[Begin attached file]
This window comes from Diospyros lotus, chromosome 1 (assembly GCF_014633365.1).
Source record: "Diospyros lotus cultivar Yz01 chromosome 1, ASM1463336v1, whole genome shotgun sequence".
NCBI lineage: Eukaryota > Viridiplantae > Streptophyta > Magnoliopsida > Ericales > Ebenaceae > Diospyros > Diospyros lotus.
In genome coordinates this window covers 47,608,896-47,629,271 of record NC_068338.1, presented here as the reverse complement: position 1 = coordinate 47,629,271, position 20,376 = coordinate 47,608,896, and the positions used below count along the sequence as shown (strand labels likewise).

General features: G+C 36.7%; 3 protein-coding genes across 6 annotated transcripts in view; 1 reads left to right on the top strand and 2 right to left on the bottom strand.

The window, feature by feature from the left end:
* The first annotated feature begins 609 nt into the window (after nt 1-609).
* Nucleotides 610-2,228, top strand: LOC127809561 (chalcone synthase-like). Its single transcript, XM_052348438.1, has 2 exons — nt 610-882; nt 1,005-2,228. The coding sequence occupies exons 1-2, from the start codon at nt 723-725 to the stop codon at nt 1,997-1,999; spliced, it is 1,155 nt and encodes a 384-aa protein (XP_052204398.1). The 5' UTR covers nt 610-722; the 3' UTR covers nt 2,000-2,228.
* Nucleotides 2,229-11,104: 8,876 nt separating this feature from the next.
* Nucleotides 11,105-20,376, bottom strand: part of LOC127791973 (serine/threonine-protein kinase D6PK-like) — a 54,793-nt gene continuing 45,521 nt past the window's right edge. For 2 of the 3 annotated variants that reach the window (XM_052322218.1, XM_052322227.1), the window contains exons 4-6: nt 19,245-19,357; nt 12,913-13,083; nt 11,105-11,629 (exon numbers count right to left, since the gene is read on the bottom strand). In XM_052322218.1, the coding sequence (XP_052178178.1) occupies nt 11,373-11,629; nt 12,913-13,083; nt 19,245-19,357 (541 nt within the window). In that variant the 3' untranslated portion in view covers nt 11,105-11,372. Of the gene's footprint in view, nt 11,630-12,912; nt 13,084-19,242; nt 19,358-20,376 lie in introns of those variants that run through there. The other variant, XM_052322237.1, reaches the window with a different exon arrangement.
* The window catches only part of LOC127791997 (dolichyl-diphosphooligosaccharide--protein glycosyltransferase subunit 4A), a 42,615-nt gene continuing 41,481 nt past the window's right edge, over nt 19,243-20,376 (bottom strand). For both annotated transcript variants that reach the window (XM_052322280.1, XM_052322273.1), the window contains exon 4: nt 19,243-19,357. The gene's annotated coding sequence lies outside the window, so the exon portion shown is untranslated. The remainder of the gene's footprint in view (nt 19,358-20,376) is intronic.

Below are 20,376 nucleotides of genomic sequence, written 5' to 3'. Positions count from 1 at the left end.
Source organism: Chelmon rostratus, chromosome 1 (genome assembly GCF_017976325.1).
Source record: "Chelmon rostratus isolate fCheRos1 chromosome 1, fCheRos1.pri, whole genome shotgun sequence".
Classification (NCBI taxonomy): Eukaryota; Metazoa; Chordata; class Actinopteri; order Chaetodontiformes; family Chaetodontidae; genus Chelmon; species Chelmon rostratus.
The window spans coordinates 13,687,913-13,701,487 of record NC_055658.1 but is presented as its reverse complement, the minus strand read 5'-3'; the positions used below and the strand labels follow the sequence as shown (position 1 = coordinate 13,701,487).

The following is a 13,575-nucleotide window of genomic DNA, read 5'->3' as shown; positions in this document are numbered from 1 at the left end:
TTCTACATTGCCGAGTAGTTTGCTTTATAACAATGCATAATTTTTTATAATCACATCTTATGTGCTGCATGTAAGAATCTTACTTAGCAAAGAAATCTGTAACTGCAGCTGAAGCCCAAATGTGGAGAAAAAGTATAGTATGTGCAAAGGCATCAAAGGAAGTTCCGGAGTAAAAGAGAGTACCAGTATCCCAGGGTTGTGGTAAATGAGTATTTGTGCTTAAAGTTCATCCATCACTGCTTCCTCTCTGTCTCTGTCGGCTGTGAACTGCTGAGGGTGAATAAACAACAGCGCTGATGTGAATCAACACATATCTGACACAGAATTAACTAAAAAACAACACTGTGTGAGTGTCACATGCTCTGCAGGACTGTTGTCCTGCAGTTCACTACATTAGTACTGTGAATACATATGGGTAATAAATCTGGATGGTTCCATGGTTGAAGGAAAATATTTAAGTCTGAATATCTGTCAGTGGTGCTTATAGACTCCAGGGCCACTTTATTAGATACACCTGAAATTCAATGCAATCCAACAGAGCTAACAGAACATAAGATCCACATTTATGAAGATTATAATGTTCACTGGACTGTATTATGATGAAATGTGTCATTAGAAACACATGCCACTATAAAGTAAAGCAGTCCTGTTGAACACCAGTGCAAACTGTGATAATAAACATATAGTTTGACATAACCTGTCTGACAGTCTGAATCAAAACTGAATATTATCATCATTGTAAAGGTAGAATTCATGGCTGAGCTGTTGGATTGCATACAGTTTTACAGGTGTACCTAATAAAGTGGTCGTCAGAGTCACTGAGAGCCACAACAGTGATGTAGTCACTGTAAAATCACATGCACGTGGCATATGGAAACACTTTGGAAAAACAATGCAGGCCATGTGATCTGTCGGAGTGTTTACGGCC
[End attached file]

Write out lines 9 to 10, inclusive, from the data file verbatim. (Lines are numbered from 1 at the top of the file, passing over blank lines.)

* Nucleotides 2,229-11,104: 8,876 nt separating this feature from the next.
* Nucleotides 11,105-20,376, bottom strand: part of LOC127791973 (serine/threonine-protein kinase D6PK-like) — a 54,793-nt gene continuing 45,521 nt past the window's right edge. For 2 of the 3 annotated variants that reach the window (XM_052322218.1, XM_052322227.1), the window contains exons 4-6: nt 19,245-19,357; nt 12,913-13,083; nt 11,105-11,629 (exon numbers count right to left, since the gene is read on the bottom strand). In XM_052322218.1, the coding sequence (XP_052178178.1) occupies nt 11,373-11,629; nt 12,913-13,083; nt 19,245-19,357 (541 nt within the window). In that variant the 3' untranslated portion in view covers nt 11,105-11,372. Of the gene's footprint in view, nt 11,630-12,912; nt 13,084-19,242; nt 19,358-20,376 lie in introns of those variants that run through there. The other variant, XM_052322237.1, reaches the window with a different exon arrangement.